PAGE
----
I don't know much about cars besides how to drive them, but my father gave me his 2005 Chrysler Crossfire as his age and health make it difficult for him to get in and out of it. It runs like a dream and is a lot of fun. I've had it for about a year, but in that year I have only driven it about 7,000 miles. It has 115,000 total miles on it.

It requires synthetic 0W-40 oil and takes 8.5 quarts of it, which amounts to about $130 every oil change. The owner's manual says to change it every 6 months/6,000 miles if primarily driven on the freeway, which it is. So far I have changed the oil every 6 months, even though one time it only had 2,500 miles on it (didn't drive it much in the Wisconsin winter). My question is, in those low-mileage circumstances, do you really have to change the oil every 6 months even if you haven't put many miles on it?

I really like the car and want to "treat her right" (e.g., high octane gas as the owner's manual insists, etc) but don't want to do unnecessary stuff...


  • 1
    You should definitely shop around. Full synthetic Mobil1 0W-40, 5 quart jug is $37. So the oil plus filter should only run you $78. That's all in US dollars. I don't know how much it will fun where you are, but Amazon should be pretty universal.
    – cdunn
    Jun 12, 2017 at 17:32
  • Agree with @cdunn, you're paying too much for 0W-40.
    – barbecue
    Jun 12, 2017 at 19:37
  • I went to two places and they both charged the same amount. Next time I'll order my own and bring it with me.
    – theglossy1
    Jun 12, 2017 at 20:04

3 Answers 3


It may be more cost effective for you to switch to a fully synthetic formulated for extended life, something like AMSOIL Signature Series 0W-40 Synthetic Motor Oil.

enter image description here

Under normal driving conditions, it is rated for 25,000 miles or 1-year, whichever comes first.

I am not a dealer or rep, just have used this successfully for years.

  • So this is better than Mobil?
    – theglossy1
    Jun 12, 2017 at 15:09
  • In my opinion, yes, but that is all it is, an opinion. Mobil has also come out with an extended life blend. I believe many synthetics can go longer, but manufacturers make more money when you change them more frequently. Also, spend the money on a good filter.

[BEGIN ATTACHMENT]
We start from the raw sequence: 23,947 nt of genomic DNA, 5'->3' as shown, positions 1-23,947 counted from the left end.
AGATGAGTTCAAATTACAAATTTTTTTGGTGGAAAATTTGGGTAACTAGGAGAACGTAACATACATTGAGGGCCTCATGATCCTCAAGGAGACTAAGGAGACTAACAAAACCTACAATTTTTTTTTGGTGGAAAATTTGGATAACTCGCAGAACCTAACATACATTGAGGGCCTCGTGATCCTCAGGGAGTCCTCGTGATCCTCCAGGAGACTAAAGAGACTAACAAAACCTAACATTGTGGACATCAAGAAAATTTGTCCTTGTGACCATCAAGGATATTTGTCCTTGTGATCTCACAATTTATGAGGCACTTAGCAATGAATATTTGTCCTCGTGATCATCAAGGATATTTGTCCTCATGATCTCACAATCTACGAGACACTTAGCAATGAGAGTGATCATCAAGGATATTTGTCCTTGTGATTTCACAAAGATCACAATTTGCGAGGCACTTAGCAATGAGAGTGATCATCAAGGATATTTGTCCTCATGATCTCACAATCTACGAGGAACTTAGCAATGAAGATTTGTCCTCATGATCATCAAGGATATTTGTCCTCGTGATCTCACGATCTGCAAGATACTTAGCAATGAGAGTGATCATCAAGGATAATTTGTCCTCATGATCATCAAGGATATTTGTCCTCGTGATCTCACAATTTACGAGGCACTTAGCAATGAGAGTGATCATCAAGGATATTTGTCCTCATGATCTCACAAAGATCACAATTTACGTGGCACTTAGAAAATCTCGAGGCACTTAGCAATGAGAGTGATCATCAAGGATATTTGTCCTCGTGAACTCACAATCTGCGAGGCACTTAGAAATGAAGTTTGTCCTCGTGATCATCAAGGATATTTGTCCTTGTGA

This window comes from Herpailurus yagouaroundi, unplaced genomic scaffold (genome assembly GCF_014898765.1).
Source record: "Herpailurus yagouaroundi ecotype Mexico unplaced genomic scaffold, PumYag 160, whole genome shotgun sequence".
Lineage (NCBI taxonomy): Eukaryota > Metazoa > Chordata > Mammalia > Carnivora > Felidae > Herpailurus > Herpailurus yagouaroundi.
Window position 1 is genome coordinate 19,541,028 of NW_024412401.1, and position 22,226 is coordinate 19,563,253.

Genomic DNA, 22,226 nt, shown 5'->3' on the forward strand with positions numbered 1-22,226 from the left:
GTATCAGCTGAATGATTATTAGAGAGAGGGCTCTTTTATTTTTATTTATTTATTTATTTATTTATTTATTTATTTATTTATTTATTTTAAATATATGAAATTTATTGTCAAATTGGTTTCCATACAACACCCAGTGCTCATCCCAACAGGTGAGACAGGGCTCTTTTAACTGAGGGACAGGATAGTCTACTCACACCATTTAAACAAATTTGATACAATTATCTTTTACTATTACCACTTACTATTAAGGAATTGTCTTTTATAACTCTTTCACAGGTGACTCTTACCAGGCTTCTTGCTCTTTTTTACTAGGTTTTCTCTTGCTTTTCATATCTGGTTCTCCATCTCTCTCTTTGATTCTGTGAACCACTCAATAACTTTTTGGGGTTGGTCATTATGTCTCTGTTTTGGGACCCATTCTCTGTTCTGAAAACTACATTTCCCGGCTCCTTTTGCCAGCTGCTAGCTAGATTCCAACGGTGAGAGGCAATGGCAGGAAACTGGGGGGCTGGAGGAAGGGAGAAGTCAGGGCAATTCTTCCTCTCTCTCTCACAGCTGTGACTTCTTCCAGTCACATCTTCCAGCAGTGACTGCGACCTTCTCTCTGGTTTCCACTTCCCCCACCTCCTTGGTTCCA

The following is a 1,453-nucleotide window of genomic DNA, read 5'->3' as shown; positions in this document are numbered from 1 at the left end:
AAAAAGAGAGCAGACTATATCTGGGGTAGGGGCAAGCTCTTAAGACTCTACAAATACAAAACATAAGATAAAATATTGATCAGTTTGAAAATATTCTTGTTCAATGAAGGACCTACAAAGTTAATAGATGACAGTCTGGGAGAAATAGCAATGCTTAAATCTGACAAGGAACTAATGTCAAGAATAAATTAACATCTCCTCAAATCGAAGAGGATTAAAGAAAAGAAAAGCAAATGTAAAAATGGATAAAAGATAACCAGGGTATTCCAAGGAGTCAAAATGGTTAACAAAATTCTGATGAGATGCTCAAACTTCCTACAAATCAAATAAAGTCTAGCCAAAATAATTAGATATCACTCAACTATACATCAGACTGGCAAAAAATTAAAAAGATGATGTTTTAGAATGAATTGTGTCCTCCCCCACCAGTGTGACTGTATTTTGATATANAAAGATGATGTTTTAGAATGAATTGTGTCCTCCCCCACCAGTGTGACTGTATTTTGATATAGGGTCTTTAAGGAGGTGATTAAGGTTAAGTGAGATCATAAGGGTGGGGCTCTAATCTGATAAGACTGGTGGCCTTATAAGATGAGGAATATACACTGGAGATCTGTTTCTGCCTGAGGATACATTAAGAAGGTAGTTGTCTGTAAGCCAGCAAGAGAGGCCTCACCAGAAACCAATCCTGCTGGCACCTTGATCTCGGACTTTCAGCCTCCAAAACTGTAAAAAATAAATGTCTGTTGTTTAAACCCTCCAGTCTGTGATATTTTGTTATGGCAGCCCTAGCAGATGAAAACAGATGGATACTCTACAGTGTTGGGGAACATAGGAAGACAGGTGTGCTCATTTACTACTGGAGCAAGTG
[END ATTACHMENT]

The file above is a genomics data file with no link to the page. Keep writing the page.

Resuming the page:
– CharlieRB
    Jun 12, 2017 at 15:14
  • I feel like this answer is oversimplified. You've identified an oil that should last just fine for 1 year or 25k miles, but what about the filter? Also, it would be ill-advised to start utilizing extended oil changes without doing an oil analysis now or at least after the first oil change to determine what shape the engine is currently in, and if it would take well to a different schedule.
    – atraudes
    Jun 12, 2017 at 20:38
  • 1
    @atraudes I scrolled up and down and did not see your detailed answer here. Maybe you should write one since you believe mine is oversimplified.
    – CharlieRB
    Jun 13, 2017 at 11:23
  • 1
    I appreciate the effort. You may want to use the words "may I suggest", or something of that nature, since your comment reads very much like a criticism. Do you have some reference backing your claim on oil analysis prior to using extended life oil? I am more than happy to add your advice if you have something valid to reference.
    – CharlieRB
    Jun 13, 2017 at 18:15

Send a sample of your oil off for an Oil Analysis (Blackstone Labs and AMSOil are two companies that do this).

They will give you a scientific opinion on the oil, your engine, and when they believe that you should change your oil. Cost about $30, but if they say that you can stretch your oil changes, it will end up saving you money.

  • 1
    Wow, fascinating concept.
    – theglossy1
    Jun 12, 2017 at 19:03

Actually, it goes the other way; The less you drive the more often the oil should be changed. This is more severe in cold climates. Short driving periods, like 10 minutes are the worst. Some years ago, the toughest API test (that is the rating you see on the oil) was #5 the "Aunt Minnie" was a 5 minute run then a 1 hour wait in a 32 F test cell (if my memory is good). The oil weight/viscosity may be a typo; I would expect 5W30 or 10W40. I change my 5 qt and filter for about $30, maybe you should shop around. At the risk of edit; Regular motor oil testing would run 50,000 in taxi cabs with good results; it is always hot so, no water condensation.

  • Yes, stick to the stated interval. I did on one car double the interval for the oil (was doing lots of long runs...) but changed the filter more often. The filters were so cheap but the oil was expensive : synthetic 5W50 - worked fine.
    – Solar Mike
    Jun 12, 2017 at 4:09
  • 1
    A little research always helps when answering. The OP is referring to synthetic oil, which is more expensive than the traditional blends, as well as requiring 3.5 more quarts than your vehicle. Also, 0W-40 is a real viscosity rating for synthetic blends (mobiloil.com/en/motor-oils/mobil-1/mobil-1).
    – CharlieRB
    Jun 12, 2017 at 12:55
  • 1
    @blacksmith37 You shouldn't assume there was a type-o. From the manual: “For best performance and maximum protection under all types of operating conditions, only use synthetic engine oils, approved to MB 229.3 or MB 229.5, such as Mobil 1 SAE 0W-40.”
    – theglossy1
    Jun 12, 2017 at 15:08
  • Guess I am getting old; I didn't realize there was a 0 viscosity in motor oil. Hopefully , I can legally say when Mobil 1 came out in the '70s , it was cutting into Amocos business. So the testing i referred to was part of Amoco evaluating synthetics. Jun 13, 2017 at 15:31

You must log in to answer this question.

Not the answer you're looking for? Browse other questions tagged .